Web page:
“His three-year old now has to live his life without his daddy. He has to grow up without his dad around to teach him the manly things…he wont be able to celebrate his birthdays with his daddy anymore nor wish his daddy a happy fathers day..”
Those were the words posted on social media by a close relative of Jeremiah ‘Malaki’ Tauiliili, 24, who was beaten to death last weekend outside a nightclub in Samoa.
Malaki is survived by his toddler son Leowiess and partner Mataolealofa.
Another close family member Ervin Lavea-Gatoloai spoke to SUGA Magazine.
“Malaki was attacked brutally by a number of individuals last week on Friday night which put him on life-support due to severe brain injuries, bleeding and swelling.
“The Lord called our brother Malaki back home this morning the fifth of December, 2018.”
The Samoa Observer reported that police have identified three of the attackers as Herman Westerlund, Suapaina Savai’inaea and Rob Ash.
Westerlund and Savai’inaea have been charged with manslaughter and will remain in Police Custody until their hearings on the 17th of December.
Rob Ash has been charged with assault and has been released for the time being until his hearing on the 18th.
Lavea-Gatolai speaks fondly of his cousin Malaki whom he says will be dearly missed.
“He is a humble and quiet individual that always went about his business without bothering a soul.”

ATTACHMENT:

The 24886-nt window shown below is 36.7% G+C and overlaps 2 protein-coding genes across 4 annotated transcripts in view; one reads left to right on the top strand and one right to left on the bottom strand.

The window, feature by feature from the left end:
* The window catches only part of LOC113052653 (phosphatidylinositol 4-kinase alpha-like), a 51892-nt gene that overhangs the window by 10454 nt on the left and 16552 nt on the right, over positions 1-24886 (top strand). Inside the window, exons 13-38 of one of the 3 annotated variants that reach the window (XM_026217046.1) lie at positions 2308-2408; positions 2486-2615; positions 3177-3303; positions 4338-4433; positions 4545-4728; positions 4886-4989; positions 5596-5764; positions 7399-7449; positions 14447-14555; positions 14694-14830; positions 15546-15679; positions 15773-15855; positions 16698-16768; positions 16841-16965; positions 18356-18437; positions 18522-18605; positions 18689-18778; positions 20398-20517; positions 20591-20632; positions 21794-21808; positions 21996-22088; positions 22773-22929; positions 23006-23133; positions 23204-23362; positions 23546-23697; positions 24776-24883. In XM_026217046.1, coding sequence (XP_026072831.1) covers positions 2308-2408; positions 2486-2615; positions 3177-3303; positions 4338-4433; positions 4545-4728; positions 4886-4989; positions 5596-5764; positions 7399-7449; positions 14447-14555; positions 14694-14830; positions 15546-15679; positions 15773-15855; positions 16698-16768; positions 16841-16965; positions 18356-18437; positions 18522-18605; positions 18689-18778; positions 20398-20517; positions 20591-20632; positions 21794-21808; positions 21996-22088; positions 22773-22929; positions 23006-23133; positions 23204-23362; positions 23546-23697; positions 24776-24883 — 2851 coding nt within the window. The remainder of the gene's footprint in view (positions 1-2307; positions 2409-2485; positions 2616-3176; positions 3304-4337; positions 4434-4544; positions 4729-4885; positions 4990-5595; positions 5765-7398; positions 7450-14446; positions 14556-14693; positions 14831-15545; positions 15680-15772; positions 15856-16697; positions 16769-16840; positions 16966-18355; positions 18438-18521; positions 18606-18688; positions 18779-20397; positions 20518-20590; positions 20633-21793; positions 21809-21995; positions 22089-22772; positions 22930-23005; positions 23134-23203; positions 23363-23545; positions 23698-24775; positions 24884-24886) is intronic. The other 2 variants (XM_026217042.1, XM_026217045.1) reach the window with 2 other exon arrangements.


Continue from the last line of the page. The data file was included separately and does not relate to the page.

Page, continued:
Malaki, from the villages of Letogo, Vailele and Laulii was a scholarship student from Samoa who had graduated last year with a Bachelor of Engineering degree from the Auckland University of Technology (AUT) in New Zealand.
He initially began studying for his degree at the Canterbury University in Christchurch.
“He was a hardworking young man that loved his small family. He was honest in all his dealings and his faith was strong.”
Malaki had returned to Samoa to serve his bond obligations at the Minister of Works, transport and infrastructure.
Malaki told AUT Pacific late last year of his love for his country and his goals of creating impact.
“I came here so I could make a difference in New Zealand and in Samoa. I want to serve the needs of my community. I want to be part of something great,” he had quoted.
It is understood that the perpetrators are connected to prominent business people in Samoa.
Will Justice be served?
Many have said that Samoa doesn’t have a good track record of justice when it comes to punishing the ‘privileged and elite’ who come in contact with the law. Below are a couple of examples of questionable cases.
In 2014, Leslie Kolhase, 19, was found not-guilty of two counts of manslaughter and two counts of negligent driving causing death.
Leslie was alleged to be driving under the influence in November the previous year, causing her vehicle to crash killing two of her passengers Jessie Risale and Thesaurus Heather.
The families of the victims were devastated and mystified with the outcome considering the prosecution had 24 witnesses against the defence’s six witnesses who supported the accused’s ‘not guilty’ plea.
The decision caused outrage in the Samoan community.
Leslie’s family are well known to the Business community in Samoa.
She was represented by lawyers, Lei’ataualesa Daryl Clarke and Leilani Tamati.
The presiding judge was The Chief Justice, his Honour Patu Tiava’asu’e Falefatu Sapolu.
More recently this year, the 29-year-old daughter of a Government Cabinet Minister, Rose Hope Ah Leong, who pleaded guilty to negligent driving causing the death of a child, had been given a 12 months probation sentence and a $1,000 fine.
District Court Judge Alalatoa Rosella Viane Papali’i handed down the sentence citing that Rose Hope Ah Leong was genuinely remorseful.